The conference is a collaboration between The Kapodistrian University of Athens and The Danish Institute at Athens.
The aim of this conference is to analyze and discuss various aspects of orally produced and diffused stories from the Greek tradition, from Antiquity up to the storytelling communities in the 20th century.
In European culture, literature has been orally created and diffused as a parallel to written literature, but until rather recently the two traditions have mostly been studied separately. However, there is a closer interrelationship between the two, and it is not just the orally diffused folk literature that is inspired by the written high-culture literature. It is also vice versa. Therefore, the conference will start with the question: What is orality?
We wish to study orality from different genres and periods within the Greek tradition and from different academic fields, as e.g. classical philology, byzantine studies, folklore, and comparative literature. Proposals in all these fields are welcome as are proposals addressing the interrelationship between oral and written literature, or the influence from and to other cultures. For the modern period special focus will be given to the folktale.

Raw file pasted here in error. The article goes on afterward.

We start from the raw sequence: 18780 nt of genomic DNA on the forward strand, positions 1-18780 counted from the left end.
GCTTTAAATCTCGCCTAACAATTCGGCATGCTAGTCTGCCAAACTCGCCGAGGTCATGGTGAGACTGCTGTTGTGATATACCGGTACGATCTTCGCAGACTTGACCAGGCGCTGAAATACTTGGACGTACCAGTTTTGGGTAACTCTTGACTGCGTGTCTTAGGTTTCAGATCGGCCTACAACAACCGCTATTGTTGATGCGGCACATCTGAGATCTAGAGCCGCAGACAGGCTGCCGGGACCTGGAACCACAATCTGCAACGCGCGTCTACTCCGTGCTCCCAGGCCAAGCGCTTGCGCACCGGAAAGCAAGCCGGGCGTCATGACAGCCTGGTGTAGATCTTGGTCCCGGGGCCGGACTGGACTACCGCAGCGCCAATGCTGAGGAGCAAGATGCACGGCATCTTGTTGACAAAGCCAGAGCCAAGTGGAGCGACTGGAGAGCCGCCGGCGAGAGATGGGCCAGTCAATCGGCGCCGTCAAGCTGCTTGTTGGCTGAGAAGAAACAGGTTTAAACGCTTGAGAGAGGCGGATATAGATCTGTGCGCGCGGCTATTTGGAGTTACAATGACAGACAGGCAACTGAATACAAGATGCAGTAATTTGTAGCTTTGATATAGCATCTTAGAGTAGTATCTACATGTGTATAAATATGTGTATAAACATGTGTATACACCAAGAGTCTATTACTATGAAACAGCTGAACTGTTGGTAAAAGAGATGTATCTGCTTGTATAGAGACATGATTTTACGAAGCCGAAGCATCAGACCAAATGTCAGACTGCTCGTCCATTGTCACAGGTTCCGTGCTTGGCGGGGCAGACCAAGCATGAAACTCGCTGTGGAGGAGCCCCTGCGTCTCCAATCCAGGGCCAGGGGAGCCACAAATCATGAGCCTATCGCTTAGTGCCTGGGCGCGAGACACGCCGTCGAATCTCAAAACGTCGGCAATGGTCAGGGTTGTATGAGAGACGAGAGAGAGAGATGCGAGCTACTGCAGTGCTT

The Greek tradition is taken as a point of departure for a diachronic analysis of orality, from Homer to one of the most intriguing narrators of Greek folktales, Hatzi-Yavrouda of Kos. But it is our belief that the results of the analysis of the Greek case could easily be applied to other European traditions.
It will be a two-day conference with four key-note papers: by Professor Emeritus from the Department of Folklore at the University of Athens, Michalis Meraklis, Professor Emerita from the Department of Classics at the University of Southern Denmark, Minna Skafte-Jensen, Assistant Professor Emerita and Senior Research Fellow at the Austrian Academy of Science, Carolina Cupane, and Professor Emerita from the Department of Modern Greek at Harvard University, Margaret Alexiou, in a joint paper with artist Katerina Samara.
To add another dimension to the academic conference, we hope to be able to include two live performances in the programme: by the British storytellers Hugh Lupton and Daniel Mordon, who will do a re-telling of Homer, and by Greek narrator Sasa Voulgari, who will tell Modern Greek folktales.
Abstracts of no more than one page should be sent before 1 May 2018 to: email@example.com
An academic committee will evaluate the abstracts received.
The acts of the conference will be published in the Monography Series of The Danish Institute (MoDIA). All contributions will be peer-reviewed. Please state in your abstract that you accept publication.
Birgit Olsen, Assistant Director, The Danish Institute at Athens
Marianthi Kaplanoglou, Associate Professor The Kapodistrian University of Athens Department of Folklore